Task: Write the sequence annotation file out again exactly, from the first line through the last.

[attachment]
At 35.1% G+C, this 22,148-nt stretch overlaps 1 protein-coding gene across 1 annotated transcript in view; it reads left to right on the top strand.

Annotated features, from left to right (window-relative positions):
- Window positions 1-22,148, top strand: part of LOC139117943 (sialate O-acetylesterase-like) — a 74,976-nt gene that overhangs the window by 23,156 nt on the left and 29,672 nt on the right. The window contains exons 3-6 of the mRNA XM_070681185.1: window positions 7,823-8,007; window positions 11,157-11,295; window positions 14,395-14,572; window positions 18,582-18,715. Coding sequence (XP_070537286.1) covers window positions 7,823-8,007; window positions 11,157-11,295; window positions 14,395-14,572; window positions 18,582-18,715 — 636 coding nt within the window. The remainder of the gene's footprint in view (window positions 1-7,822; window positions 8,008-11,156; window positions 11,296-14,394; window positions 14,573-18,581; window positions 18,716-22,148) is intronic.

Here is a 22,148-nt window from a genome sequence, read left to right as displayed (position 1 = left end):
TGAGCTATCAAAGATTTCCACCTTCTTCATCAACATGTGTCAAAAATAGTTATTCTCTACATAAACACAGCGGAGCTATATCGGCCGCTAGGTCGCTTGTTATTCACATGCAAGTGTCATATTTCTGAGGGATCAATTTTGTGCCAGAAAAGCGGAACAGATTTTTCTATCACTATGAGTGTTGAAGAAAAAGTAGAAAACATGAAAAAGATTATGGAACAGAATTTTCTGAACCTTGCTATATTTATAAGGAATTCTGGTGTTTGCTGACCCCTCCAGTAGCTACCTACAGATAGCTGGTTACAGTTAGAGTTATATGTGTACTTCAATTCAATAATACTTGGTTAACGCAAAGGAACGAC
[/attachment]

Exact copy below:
At 35.1% G+C, this 22,148-nt stretch overlaps 1 protein-coding gene across 1 annotated transcript in view; it reads left to right on the top strand.

Annotated features, from left to right (window-relative positions):
- Window positions 1-22,148, top strand: part of LOC139117943 (sialate O-acetylesterase-like) — a 74,976-nt gene that overhangs the window by 23,156 nt on the left and 29,672 nt on the right. The window contains exons 3-6 of the mRNA XM_070681185.1: window positions 7,823-8,007; window positions 11,157-11,295; window positions 14,395-14,572; window positions 18,582-18,715. Coding sequence (XP_070537286.1) covers window positions 7,823-8,007; window positions 11,157-11,295; window positions 14,395-14,572; window positions 18,582-18,715 — 636 coding nt within the window. The remainder of the gene's footprint in view (window positions 1-7,822; window positions 8,008-11,156; window positions 11,296-14,394; window positions 14,573-18,581; window positions 18,716-22,148) is intronic.

Here is a 22,148-nt window from a genome sequence, read left to right as displayed (position 1 = left end):
TGAGCTATCAAAGATTTCCACCTTCTTCATCAACATGTGTCAAAAATAGTTATTCTCTACATAAACACAGCGGAGCTATATCGGCCGCTAGGTCGCTTGTTATTCACATGCAAGTGTCATATTTCTGAGGGATCAATTTTGTGCCAGAAAAGCGGAACAGATTTTTCTATCACTATGAGTGTTGAAGAAAAAGTAGAAAACATGAAAAAGATTATGGAACAGAATTTTCTGAACCTTGCTATATTTATAAGGAATTCTGGTGTTTGCTGACCCCTCCAGTAGCTACCTACAGATAGCTGGTTACAGTTAGAGTTATATGTGTACTTCAATTCAATAATACTTGGTTAACGCAAAGGAACGAC